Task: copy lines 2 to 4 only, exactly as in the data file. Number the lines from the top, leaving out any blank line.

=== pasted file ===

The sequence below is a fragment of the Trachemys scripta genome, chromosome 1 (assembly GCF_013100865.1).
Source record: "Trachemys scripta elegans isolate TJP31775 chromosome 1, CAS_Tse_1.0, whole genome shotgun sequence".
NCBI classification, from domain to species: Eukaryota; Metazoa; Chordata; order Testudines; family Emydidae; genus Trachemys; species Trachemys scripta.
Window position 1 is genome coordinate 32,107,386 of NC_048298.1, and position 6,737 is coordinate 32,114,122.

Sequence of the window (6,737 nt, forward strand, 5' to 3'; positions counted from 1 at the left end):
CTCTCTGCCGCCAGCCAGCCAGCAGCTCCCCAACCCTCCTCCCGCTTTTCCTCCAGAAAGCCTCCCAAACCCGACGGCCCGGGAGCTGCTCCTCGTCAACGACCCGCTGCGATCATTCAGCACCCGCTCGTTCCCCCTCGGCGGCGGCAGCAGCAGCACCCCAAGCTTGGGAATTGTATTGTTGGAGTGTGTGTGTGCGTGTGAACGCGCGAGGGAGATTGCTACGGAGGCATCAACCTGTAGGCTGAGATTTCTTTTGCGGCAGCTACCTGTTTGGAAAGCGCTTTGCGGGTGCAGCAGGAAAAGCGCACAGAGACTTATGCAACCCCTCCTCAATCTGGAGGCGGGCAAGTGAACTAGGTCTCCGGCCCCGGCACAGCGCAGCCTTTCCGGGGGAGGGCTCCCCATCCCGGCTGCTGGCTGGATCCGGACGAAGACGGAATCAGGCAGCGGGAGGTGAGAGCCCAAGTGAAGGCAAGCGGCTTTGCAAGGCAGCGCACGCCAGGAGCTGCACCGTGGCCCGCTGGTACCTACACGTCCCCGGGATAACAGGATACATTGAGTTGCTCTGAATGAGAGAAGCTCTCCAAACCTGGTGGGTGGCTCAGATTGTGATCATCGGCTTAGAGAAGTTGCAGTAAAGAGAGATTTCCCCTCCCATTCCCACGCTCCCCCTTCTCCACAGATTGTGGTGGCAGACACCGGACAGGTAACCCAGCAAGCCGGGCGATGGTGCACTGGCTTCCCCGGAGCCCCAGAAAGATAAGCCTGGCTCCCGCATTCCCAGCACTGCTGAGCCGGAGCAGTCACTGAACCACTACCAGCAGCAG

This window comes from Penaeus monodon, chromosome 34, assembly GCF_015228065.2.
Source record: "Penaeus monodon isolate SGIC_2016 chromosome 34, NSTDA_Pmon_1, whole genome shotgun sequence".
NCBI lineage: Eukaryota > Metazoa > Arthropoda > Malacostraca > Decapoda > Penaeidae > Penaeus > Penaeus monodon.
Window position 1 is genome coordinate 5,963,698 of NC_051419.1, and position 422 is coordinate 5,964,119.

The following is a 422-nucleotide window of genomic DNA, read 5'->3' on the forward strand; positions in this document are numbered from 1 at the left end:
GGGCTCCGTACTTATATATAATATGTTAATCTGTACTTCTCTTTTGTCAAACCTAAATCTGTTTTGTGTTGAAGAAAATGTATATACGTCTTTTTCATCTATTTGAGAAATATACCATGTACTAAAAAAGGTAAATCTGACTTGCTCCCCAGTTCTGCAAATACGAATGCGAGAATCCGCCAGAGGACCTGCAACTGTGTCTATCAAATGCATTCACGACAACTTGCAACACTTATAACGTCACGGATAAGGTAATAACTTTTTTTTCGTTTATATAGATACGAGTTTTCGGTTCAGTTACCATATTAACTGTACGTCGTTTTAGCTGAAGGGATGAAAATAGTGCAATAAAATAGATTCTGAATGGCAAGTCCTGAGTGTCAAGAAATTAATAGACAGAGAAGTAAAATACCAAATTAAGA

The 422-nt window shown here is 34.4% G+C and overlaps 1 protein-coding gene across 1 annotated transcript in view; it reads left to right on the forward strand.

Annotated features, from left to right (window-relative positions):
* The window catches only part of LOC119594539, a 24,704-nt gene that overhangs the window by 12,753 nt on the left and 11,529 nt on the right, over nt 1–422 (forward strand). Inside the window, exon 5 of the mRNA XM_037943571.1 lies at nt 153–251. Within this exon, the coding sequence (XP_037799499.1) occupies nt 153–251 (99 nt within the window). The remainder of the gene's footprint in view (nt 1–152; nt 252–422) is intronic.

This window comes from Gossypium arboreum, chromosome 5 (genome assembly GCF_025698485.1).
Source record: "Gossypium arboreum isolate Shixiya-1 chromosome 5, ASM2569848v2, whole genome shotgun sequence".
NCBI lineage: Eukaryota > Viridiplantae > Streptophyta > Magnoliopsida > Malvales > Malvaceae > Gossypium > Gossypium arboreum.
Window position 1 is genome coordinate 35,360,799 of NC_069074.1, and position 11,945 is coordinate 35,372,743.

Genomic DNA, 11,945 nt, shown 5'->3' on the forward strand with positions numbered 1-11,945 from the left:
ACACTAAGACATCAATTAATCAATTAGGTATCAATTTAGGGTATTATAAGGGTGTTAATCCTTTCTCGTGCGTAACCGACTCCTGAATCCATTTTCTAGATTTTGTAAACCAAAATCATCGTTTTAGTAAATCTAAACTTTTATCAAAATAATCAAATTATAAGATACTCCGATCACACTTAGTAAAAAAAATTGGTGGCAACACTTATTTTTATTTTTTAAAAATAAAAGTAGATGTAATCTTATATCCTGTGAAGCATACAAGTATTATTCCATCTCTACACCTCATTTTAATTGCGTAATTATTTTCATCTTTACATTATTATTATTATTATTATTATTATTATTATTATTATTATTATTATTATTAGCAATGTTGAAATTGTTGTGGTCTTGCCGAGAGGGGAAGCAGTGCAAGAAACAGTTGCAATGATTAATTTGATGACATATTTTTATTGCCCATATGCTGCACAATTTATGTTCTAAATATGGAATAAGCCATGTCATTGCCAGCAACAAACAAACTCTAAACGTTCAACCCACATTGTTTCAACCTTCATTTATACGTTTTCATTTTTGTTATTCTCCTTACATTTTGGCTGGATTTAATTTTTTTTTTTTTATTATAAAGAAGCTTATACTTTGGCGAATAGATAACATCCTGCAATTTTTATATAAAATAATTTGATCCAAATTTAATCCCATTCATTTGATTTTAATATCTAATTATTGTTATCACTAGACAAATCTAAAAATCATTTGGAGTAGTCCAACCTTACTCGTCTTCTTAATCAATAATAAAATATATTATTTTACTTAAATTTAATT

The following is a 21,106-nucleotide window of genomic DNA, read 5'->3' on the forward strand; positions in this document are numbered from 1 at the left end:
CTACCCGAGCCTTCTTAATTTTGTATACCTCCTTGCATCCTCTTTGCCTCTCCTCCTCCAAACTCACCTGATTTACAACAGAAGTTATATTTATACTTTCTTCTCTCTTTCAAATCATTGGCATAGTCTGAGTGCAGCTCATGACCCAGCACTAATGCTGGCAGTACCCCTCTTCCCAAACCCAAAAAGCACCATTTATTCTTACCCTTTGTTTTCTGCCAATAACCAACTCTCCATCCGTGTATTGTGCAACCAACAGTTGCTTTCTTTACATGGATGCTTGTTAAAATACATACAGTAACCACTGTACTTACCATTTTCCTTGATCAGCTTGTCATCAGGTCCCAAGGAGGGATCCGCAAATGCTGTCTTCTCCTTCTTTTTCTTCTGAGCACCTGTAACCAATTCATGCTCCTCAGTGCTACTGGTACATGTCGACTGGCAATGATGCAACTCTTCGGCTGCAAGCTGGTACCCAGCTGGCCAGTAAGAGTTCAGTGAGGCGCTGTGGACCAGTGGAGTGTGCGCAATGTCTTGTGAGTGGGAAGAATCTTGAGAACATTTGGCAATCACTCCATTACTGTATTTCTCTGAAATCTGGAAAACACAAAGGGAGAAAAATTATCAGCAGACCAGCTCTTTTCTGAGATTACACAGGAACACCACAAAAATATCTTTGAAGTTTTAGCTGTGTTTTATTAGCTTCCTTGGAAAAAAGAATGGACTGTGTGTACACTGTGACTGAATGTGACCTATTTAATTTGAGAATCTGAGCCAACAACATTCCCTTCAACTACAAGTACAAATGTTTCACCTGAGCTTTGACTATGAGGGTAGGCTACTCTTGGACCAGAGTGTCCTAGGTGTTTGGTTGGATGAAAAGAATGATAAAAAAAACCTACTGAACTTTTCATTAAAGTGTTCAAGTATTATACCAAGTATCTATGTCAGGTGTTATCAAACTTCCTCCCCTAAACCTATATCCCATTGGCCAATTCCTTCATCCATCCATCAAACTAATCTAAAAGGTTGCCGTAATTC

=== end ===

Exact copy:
Source record: "Trachemys scripta elegans isolate TJP31775 chromosome 1, CAS_Tse_1.0, whole genome shotgun sequence".
NCBI classification, from domain to species: Eukaryota; Metazoa; Chordata; order Testudines; family Emydidae; genus Trachemys; species Trachemys scripta.
Window position 1 is genome coordinate 32,107,386 of NC_048298.1, and position 6,737 is coordinate 32,114,122.